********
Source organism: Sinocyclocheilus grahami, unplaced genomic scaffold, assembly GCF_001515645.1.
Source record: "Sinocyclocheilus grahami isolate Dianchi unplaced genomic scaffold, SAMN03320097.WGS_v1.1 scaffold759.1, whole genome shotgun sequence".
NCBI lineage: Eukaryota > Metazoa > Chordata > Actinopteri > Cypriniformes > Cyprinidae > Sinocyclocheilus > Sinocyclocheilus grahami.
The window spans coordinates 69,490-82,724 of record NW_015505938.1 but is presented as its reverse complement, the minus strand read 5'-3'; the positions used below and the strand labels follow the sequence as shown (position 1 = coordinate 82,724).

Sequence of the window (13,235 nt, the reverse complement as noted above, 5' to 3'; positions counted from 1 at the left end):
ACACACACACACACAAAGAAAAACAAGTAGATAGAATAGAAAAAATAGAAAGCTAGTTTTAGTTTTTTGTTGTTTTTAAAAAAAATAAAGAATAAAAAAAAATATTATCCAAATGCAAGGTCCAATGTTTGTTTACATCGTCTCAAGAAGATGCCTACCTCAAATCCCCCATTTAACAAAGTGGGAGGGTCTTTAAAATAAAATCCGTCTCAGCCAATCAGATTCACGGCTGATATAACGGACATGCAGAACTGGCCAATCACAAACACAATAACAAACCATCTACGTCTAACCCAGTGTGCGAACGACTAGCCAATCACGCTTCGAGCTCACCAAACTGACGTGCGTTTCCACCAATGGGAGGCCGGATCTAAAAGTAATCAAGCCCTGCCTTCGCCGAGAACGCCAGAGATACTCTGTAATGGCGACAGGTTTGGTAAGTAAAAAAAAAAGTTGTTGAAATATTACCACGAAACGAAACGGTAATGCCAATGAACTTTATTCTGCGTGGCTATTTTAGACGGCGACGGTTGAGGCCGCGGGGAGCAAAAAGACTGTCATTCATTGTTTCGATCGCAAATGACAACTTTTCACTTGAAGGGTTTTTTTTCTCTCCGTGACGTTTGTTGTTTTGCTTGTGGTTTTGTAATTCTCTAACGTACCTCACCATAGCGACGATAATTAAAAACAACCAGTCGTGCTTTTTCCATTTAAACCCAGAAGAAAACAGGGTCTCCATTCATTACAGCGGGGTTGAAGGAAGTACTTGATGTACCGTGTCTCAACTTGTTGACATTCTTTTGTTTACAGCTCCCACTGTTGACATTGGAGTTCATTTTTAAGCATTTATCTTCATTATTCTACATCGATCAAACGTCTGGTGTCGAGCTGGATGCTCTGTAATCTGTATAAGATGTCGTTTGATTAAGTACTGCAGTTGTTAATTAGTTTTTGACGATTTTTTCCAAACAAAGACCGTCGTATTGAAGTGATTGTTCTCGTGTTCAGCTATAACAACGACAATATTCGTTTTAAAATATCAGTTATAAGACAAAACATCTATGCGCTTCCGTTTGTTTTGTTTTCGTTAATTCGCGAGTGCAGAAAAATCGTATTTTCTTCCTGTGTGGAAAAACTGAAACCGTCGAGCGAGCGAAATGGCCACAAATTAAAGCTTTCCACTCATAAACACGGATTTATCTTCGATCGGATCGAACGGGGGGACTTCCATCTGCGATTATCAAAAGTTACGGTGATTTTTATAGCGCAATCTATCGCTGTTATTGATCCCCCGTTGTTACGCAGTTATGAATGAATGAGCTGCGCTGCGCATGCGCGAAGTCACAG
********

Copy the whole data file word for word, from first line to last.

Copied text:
Source organism: Sinocyclocheilus grahami, unplaced genomic scaffold, assembly GCF_001515645.1.
Source record: "Sinocyclocheilus grahami isolate Dianchi unplaced genomic scaffold, SAMN03320097.WGS_v1.1 scaffold759.1, whole genome shotgun sequence".
NCBI lineage: Eukaryota > Metazoa > Chordata > Actinopteri > Cypriniformes > Cyprinidae > Sinocyclocheilus > Sinocyclocheilus grahami.
The window spans coordinates 69,490-82,724 of record NW_015505938.1 but is presented as its reverse complement, the minus strand read 5'-3'; the positions used below and the strand labels follow the sequence as shown (position 1 = coordinate 82,724).

Sequence of the window (13,235 nt, the reverse complement as noted above, 5' to 3'; positions counted from 1 at the left end):
ACACACACACACACAAAGAAAAACAAGTAGATAGAATAGAAAAAATAGAAAGCTAGTTTTAGTTTTTTGTTGTTTTTAAAAAAAATAAAGAATAAAAAAAAATATTATCCAAATGCAAGGTCCAATGTTTGTTTACATCGTCTCAAGAAGATGCCTACCTCAAATCCCCCATTTAACAAAGTGGGAGGGTCTTTAAAATAAAATCCGTCTCAGCCAATCAGATTCACGGCTGATATAACGGACATGCAGAACTGGCCAATCACAAACACAATAACAAACCATCTACGTCTAACCCAGTGTGCGAACGACTAGCCAATCACGCTTCGAGCTCACCAAACTGACGTGCGTTTCCACCAATGGGAGGCCGGATCTAAAAGTAATCAAGCCCTGCCTTCGCCGAGAACGCCAGAGATACTCTGTAATGGCGACAGGTTTGGTAAGTAAAAAAAAAAGTTGTTGAAATATTACCACGAAACGAAACGGTAATGCCAATGAACTTTATTCTGCGTGGCTATTTTAGACGGCGACGGTTGAGGCCGCGGGGAGCAAAAAGACTGTCATTCATTGTTTCGATCGCAAATGACAACTTTTCACTTGAAGGGTTTTTTTTCTCTCCGTGACGTTTGTTGTTTTGCTTGTGGTTTTGTAATTCTCTAACGTACCTCACCATAGCGACGATAATTAAAAACAACCAGTCGTGCTTTTTCCATTTAAACCCAGAAGAAAACAGGGTCTCCATTCATTACAGCGGGGTTGAAGGAAGTACTTGATGTACCGTGTCTCAACTTGTTGACATTCTTTTGTTTACAGCTCCCACTGTTGACATTGGAGTTCATTTTTAAGCATTTATCTTCATTATTCTACATCGATCAAACGTCTGGTGTCGAGCTGGATGCTCTGTAATCTGTATAAGATGTCGTTTGATTAAGTACTGCAGTTGTTAATTAGTTTTTGACGATTTTTTCCAAACAAAGACCGTCGTATTGAAGTGATTGTTCTCGTGTTCAGCTATAACAACGACAATATTCGTTTTAAAATATCAGTTATAAGACAAAACATCTATGCGCTTCCGTTTGTTTTGTTTTCGTTAATTCGCGAGTGCAGAAAAATCGTATTTTCTTCCTGTGTGGAAAAACTGAAACCGTCGAGCGAGCGAAATGGCCACAAATTAAAGCTTTCCACTCATAAACACGGATTTATCTTCGATCGGATCGAACGGGGGGACTTCCATCTGCGATTATCAAAAGTTACGGTGATTTTTATAGCGCAATCTATCGCTGTTATTGATCCCCCGTTGTTACGCAGTTATGAATGAATGAGCTGCGCTGCGCATGCGCGAAGTCACAG